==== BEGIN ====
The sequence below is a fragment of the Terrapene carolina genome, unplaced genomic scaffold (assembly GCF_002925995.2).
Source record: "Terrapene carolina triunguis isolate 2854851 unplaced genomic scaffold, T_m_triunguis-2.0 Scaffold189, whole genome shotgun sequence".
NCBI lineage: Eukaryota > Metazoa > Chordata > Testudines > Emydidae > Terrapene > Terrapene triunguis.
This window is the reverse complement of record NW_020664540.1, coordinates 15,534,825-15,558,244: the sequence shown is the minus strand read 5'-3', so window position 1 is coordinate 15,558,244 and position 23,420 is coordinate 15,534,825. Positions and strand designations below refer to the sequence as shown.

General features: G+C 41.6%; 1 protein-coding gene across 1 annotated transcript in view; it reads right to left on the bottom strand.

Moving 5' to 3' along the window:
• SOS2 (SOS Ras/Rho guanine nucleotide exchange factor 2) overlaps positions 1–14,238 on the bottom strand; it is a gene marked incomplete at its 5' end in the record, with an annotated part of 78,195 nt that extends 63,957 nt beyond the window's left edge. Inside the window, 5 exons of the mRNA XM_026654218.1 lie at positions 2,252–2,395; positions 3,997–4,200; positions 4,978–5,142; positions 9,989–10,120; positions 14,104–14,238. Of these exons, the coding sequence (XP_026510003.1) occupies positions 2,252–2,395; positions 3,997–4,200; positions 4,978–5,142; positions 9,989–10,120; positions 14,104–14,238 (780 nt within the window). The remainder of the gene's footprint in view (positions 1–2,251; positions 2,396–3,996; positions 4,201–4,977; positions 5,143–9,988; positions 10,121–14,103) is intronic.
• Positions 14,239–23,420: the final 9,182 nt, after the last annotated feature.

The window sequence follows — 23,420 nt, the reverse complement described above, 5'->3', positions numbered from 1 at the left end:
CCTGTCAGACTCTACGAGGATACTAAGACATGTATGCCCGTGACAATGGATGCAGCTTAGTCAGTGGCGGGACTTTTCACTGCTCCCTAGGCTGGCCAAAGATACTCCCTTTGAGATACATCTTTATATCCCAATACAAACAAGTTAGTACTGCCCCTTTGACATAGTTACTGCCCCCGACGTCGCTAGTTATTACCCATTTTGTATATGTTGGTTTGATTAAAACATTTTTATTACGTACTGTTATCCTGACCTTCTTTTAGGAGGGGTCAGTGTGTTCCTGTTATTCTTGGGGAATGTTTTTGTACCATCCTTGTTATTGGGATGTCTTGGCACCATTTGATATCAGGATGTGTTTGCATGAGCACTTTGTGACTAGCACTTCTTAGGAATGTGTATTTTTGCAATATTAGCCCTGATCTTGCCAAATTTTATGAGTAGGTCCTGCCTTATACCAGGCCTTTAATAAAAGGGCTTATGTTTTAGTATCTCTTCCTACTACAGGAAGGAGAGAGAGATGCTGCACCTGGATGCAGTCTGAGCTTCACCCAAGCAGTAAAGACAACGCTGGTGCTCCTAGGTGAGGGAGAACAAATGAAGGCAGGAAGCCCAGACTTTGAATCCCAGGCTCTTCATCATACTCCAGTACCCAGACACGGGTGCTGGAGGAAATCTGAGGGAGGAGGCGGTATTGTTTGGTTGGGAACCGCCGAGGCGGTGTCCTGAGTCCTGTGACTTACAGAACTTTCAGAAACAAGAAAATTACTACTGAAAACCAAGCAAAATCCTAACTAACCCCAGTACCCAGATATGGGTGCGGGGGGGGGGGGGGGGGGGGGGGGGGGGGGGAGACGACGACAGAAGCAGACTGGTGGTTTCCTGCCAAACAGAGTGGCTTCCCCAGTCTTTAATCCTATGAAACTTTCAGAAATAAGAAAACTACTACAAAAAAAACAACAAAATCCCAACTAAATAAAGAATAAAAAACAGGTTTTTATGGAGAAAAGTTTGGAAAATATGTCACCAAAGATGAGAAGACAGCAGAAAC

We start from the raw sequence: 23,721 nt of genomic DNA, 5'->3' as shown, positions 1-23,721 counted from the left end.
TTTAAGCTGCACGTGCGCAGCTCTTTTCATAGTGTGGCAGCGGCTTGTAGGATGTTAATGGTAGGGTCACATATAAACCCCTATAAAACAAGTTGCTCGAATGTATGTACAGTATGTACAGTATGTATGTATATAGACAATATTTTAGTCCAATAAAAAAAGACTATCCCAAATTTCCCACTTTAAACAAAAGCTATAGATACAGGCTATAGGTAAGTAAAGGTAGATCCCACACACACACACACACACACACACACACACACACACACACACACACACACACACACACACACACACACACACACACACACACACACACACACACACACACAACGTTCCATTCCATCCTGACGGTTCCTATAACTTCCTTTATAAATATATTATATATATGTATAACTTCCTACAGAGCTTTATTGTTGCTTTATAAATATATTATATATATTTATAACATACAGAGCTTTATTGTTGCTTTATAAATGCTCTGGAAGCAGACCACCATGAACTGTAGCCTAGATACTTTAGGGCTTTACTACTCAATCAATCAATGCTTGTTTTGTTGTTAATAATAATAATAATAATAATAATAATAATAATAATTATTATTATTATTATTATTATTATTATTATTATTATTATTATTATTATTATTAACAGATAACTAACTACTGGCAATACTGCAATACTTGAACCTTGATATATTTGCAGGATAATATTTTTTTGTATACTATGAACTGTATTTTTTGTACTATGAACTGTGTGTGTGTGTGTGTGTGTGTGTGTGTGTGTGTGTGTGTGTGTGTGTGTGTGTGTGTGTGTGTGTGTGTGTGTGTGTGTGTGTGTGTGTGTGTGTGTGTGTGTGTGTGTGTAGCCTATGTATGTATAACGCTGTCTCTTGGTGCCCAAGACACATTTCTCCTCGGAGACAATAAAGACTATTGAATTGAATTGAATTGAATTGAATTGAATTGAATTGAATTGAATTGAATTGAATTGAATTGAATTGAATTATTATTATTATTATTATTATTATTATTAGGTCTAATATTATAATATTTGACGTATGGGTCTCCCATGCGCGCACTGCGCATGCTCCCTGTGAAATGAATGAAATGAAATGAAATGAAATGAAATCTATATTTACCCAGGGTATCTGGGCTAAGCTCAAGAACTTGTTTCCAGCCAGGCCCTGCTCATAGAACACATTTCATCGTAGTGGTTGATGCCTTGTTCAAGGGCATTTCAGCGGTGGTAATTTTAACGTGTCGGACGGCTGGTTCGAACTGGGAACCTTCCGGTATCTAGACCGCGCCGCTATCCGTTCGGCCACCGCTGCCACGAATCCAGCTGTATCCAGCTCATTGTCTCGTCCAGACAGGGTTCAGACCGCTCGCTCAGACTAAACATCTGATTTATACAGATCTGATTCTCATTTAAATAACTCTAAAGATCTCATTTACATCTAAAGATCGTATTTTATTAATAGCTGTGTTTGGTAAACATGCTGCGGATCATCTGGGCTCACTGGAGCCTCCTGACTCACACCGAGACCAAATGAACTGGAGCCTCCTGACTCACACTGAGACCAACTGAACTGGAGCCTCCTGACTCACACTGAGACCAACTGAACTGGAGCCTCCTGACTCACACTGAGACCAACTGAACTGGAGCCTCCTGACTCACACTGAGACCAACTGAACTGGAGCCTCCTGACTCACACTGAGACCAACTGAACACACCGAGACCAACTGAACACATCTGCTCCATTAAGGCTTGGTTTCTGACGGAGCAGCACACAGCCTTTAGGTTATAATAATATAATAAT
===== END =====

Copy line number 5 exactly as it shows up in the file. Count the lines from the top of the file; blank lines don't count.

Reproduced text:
General features: G+C 41.6%; 1 protein-coding gene across 1 annotated transcript in view; it reads right to left on the bottom strand.